So on my way to the airport in record setting time, much of it spent in several lanes at once and undertaking cars on the shoulder, I reach two additional conclusions about driving in China: 1) they needn't bother about road lane markings, as only a third of the drivers stay in-lane between them, one third uses them to aim their vehicle down, thus taking up two lanes, and the last third are completely unaware they exist at all. The latter third includes all taxi drivers and a few others that one can only assume are legally blind. 2) Luckily, Chinese taxis have an invisible force-field surrounding them which repels other cars when a collision or sideswipe is imminent. Based on the tension in my bowel-movement-prevention muscle, I would say the forcefield is somewhere between 1 and 2 millimetres deep.
As I've mentioned, Huanan's wee railway was awesome. Jixi now has 4 diesels on the most interesting and often banked Hengshan system ("Lord Vader, move the fleet to the planet Nebulon in the Hengshan System"), with only 2 SY locos left, but we didn't catch them running. We got a nice shot at the Penggang pink mine (and had a great lunch there), and some nice sunrise stuff, but to me, although there is plenty of steam to be had, much of Jixi is just glorified shunting of a few wagons from here to there. I'm more of a trains in the scenery type. Each to their own. In 10 years time I'll probably be kicking myself for not getting a picture of SY12345 at the EggFuYong mine running funnel-first.
Huludao is a great line with some nice curves and hills, but our travel schedule and the way the line runs meant that we only saw a few trains. Hindsight being the perfect 20:20 that it is, we probably should have stayed there another day, as Zoucheng was a bit of a fizzer. But we weren't to know. Alas, the first spot at that locale had just been dieselized. We could see a freshly withdrawn QJ through the gate, but our driver thought we would get arrested if we went inside. So we asked for permission at the gate. The guard, who looked about twelve years old, called the boss and then promptly locked the gate in our faces. Our driver asked again, the fresh faced youth held up an index finger as if to say "one minute please" and then scampered back into his hut with a terrified look on his face and shut the door. The second mine railway was much more friendly, but had recently got diesels as well, so rather than the expected 5 locos, they only had one steamer still operating sporadically on lines that had pretty average road access for the most part. Still, it was awesome to see, hear and touch a big QJ loco in its element hauling long trains again, albeit perhaps for the last time. Of course there are quite a few QJs still around, but most of them are cooped up on short mine or industrial lines. In summary: the Chinese summer gives you nice flowers in nice weather, but it can't compete with the spectacle of steam in the wintertime. So with that, I decided to head home a day early, vowing to come back again.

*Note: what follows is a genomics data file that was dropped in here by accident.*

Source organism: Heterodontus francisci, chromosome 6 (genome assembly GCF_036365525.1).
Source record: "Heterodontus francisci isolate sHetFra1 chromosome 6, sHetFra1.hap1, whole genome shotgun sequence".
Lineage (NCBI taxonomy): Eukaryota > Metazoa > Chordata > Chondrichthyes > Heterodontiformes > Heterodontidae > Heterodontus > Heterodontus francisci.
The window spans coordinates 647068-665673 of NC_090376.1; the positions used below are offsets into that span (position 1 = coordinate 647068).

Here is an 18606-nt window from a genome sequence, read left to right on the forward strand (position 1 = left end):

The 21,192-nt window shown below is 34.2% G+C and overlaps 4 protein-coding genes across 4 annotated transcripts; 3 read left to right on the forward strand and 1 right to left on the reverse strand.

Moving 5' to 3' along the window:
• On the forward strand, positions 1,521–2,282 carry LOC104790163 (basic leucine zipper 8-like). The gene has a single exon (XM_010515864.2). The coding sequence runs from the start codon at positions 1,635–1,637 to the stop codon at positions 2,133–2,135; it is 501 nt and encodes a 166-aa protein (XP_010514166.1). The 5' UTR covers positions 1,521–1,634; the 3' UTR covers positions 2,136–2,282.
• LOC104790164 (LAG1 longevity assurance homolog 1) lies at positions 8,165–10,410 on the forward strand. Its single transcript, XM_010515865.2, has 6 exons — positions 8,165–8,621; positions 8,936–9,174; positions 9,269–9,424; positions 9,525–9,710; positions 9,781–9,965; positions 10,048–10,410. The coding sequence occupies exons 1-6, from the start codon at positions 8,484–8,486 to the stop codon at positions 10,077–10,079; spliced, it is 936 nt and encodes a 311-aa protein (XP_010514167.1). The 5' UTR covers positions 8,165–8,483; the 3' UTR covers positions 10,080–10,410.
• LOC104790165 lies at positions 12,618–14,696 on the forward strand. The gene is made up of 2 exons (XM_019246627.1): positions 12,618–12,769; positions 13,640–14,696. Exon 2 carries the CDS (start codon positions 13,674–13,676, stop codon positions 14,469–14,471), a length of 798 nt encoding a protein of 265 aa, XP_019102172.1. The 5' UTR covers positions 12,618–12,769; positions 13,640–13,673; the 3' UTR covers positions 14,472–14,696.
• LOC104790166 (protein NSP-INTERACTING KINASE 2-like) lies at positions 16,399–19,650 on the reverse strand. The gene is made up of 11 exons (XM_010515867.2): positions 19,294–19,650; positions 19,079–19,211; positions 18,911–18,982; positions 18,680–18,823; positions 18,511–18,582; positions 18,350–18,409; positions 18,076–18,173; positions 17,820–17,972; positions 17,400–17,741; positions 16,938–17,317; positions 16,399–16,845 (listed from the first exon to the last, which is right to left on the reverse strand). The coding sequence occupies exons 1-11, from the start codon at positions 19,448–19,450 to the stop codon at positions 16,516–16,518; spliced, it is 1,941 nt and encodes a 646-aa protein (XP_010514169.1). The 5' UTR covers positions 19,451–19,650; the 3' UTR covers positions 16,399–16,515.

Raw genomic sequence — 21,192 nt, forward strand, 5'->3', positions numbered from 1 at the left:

We held a ceremonial offering of tripod leg remains at a trash can alter before I headed out. They have been to China 5 times now and endured all sorts of adventures, so it's only fitting they remain here and get recycled into some dangerous children's toys or pajamas for export. The head will grow new legs soon and grandpa's old axe will live on.
So that's it! Steam in China is fading fast, but as long as Huanan stays open, I'll be back!
Almost safely back home.
The January trip diary is here